Naomi McLoughlin discusses – ‘When should a Coroner leave the question of causation to a jury in an inquest?’Naomi McLoughlin
R (on the application of John Paul Chidlow) v HM Senior Coroner for Blackpool & Fylde, (1) Constable of Merseyside (2) North West Ambulance Service
Hickinbottom LJ; Pepperall J
The claimant applied for judicial review of a coroner’s decision not to leave the issue of causation to the jury at the inquest into the death of his brother (B).
When should a Coroner leave the question of causation to a jury in an inquest?
Where there was apparently credible additional causation evidence which, if accepted, together with general statistical evidence could properly lead the jury to find on the balance of probabilities that the event or omission more than minimally, negligibly or trivially contributed to the death, it would usually be proper and safe to leave causation to the jury.
B had been 18 years old and an alcoholic. His neighbour had called the police after hearing him scream. The police attended, and called the ambulance service at 23.54 stating that B was threatening suicide and lying on the floor. The police entered the flat and called the ambulance service again, at 00.10 stating that B was now in a fit. The responder did not re-prioritise the case. B was restrained by the police. After 00.30 he stopped breathing and the ambulance was called again. The responder re-prioritised the call to an 8 minute vehicle response. At 00.38 B went into cardiac arrest. The ambulance arrived at 00.46 but death was pronounced shortly thereafter. The ambulance admitted that at 00.10 the call should have been re-prioritised to an 8 minute vehicle response.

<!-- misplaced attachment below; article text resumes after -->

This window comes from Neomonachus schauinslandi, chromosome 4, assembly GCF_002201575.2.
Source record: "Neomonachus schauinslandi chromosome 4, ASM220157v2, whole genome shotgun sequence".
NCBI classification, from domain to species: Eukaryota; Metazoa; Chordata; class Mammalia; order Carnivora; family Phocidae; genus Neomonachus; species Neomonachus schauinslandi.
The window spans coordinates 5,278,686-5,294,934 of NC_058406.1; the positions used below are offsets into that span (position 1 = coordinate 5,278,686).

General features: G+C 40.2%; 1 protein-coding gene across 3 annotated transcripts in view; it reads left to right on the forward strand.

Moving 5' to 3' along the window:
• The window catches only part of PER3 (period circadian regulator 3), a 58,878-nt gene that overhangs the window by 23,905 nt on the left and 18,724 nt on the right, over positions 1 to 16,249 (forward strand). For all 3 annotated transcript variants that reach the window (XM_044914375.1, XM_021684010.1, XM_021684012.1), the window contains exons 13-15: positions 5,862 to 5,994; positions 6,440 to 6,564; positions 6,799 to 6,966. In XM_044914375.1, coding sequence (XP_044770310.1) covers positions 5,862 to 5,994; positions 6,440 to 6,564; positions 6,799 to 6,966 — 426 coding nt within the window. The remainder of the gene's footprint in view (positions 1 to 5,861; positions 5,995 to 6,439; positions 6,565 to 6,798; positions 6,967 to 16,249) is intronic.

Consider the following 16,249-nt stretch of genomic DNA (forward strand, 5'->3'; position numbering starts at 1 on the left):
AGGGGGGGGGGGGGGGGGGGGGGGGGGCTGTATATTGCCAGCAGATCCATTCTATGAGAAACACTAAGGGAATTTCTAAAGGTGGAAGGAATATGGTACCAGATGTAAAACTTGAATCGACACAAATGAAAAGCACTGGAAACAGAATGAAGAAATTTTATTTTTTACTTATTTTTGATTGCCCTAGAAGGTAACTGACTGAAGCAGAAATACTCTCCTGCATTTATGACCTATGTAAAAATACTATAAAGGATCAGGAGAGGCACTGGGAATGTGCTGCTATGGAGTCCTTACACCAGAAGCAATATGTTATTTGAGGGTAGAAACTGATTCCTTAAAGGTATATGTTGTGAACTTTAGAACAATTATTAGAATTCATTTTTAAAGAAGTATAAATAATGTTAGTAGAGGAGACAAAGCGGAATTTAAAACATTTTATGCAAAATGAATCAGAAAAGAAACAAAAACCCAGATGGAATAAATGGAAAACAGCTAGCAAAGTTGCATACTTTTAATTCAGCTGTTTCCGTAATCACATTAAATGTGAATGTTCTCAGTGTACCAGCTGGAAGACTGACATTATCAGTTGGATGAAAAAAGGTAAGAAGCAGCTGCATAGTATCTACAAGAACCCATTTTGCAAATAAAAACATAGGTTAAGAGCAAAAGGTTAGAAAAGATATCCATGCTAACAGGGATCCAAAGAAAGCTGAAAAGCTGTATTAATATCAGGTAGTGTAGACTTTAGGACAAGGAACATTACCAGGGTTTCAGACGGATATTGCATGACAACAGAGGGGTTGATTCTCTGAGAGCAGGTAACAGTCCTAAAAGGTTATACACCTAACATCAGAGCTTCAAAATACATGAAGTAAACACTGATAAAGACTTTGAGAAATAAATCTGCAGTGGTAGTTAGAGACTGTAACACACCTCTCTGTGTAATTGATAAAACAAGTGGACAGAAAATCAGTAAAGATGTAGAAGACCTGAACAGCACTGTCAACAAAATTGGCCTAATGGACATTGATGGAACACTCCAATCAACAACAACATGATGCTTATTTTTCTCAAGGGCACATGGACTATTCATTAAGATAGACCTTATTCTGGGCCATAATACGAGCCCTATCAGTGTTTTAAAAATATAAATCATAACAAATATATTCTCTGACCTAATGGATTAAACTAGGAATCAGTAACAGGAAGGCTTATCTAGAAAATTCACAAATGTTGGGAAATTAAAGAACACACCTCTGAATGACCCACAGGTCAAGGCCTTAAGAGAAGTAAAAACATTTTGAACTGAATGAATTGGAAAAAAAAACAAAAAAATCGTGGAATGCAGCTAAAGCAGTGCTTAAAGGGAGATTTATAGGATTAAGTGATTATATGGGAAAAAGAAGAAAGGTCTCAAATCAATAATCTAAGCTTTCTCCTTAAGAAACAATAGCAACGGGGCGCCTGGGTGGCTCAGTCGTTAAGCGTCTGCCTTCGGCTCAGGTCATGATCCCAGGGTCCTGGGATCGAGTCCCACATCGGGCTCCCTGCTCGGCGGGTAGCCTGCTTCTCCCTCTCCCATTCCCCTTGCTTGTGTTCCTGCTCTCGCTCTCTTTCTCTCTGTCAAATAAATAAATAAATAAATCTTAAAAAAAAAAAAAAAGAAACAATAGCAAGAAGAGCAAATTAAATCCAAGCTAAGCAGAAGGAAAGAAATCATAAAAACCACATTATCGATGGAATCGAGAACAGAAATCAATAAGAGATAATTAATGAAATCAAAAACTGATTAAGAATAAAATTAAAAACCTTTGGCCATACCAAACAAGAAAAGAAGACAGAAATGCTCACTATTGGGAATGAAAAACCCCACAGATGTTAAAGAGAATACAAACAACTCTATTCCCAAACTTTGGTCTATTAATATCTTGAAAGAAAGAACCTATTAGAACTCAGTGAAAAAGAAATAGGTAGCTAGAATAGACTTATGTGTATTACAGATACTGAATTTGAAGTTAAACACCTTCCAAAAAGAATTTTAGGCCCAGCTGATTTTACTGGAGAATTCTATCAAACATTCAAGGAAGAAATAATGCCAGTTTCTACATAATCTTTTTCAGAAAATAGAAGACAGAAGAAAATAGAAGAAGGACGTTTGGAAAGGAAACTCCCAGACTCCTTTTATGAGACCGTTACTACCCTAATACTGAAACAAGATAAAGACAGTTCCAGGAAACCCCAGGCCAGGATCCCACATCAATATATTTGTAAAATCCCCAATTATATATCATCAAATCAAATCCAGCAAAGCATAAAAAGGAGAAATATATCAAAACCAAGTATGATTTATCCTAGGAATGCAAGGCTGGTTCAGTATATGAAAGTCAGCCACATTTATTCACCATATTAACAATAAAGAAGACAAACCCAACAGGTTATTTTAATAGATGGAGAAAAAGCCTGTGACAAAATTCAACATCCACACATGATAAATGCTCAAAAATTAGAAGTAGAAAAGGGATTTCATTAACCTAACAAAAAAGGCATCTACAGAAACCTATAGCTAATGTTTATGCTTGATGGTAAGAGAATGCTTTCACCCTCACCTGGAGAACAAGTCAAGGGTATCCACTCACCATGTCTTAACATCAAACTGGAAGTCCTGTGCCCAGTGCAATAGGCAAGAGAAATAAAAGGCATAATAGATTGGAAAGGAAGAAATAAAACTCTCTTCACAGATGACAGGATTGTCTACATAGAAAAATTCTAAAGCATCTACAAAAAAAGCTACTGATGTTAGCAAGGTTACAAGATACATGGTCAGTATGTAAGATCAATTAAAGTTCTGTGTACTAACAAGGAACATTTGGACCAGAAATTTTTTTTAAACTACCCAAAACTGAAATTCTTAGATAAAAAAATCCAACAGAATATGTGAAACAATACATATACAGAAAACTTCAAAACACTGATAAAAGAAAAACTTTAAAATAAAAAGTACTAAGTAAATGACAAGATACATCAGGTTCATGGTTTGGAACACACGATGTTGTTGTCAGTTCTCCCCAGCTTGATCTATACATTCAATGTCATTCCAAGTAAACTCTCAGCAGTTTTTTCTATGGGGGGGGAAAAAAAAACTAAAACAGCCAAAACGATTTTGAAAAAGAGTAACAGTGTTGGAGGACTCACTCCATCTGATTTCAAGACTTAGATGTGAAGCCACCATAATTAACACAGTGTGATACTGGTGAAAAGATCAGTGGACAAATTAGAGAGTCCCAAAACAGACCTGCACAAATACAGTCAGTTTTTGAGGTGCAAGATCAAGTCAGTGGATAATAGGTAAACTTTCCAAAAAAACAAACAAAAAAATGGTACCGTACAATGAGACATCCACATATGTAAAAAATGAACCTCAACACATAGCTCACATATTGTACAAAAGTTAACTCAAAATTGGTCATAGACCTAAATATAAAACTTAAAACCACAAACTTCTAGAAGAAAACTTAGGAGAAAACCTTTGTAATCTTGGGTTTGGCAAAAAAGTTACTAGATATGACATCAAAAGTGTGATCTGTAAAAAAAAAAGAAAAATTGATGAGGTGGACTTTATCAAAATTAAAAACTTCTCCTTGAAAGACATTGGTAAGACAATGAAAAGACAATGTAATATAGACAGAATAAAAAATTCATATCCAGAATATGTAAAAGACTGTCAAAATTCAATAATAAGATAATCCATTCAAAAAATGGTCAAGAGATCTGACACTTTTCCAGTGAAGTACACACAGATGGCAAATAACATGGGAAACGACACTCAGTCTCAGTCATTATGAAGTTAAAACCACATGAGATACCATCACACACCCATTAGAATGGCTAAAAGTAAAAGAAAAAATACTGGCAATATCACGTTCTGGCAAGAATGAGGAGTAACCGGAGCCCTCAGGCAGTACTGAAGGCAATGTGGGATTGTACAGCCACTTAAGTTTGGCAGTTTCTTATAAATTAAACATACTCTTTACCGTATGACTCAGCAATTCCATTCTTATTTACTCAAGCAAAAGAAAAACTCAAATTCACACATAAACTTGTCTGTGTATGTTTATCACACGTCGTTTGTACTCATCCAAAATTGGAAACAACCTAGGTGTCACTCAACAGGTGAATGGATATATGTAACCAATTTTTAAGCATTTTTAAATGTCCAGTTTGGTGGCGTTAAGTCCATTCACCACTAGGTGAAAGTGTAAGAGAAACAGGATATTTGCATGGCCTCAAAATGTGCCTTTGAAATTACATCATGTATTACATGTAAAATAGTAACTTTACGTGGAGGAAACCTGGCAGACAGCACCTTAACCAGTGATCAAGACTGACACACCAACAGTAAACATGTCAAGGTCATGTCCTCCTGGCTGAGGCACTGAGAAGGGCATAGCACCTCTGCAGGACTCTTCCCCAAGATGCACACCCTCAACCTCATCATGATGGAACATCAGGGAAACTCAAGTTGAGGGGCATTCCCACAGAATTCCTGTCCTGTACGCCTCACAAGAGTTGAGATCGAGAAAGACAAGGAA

At the inquest, a consultant in critical care & emergency medicine gave evidence that B had become critically ill for 25 minutes before cardiac arrest, and that there was evidence from a study that the survival rate of critically ill patients attended to before cardiac arrest was 80%. He concluded that if treated before cardiac arrest, B’s chances of survival would have markedly increased, regardless of the underlying diagnosis. The coroner ruled that without the knowledge of the cause of death, it was not safe to allow the jury to making a finding as to whether there was a causal link between the ambulance’s delay and B’s death.
There are a number of relevant principles for consideration which are as follows:
- When determining what findings to leave to the jury, a coroner had to ask whether there was evidence on which a properly-directed jury could properly reach the particular finding, and also whether it would be safe for the jury to reach the finding on the evidence R. (the Galbraith Plus test). v Galbraith (George Charles)  1 W.L.R. 1039,  5 WLUK 173 and R. (on the application of Secretary of State for Justice) v HM Deputy Coroner for the Eastern District of West Yorkshire  EWHC 1634 (Admin) , Inquest L.R. 76,  6 WLUK 242;
- The question of a causal link between an event or omission and the death should be left to the jury if there was sufficient evidence on which it could safely find, on the balance of probabilities, that the event or omission had more than minimally, negligibly or trivially contributed to the death. R (on the application of Tainton) v HM Senior Coroner for Preston and West Lancashire EWHC 1396 (Admin),  4 W.L.R. 157, 6 WLUK 395;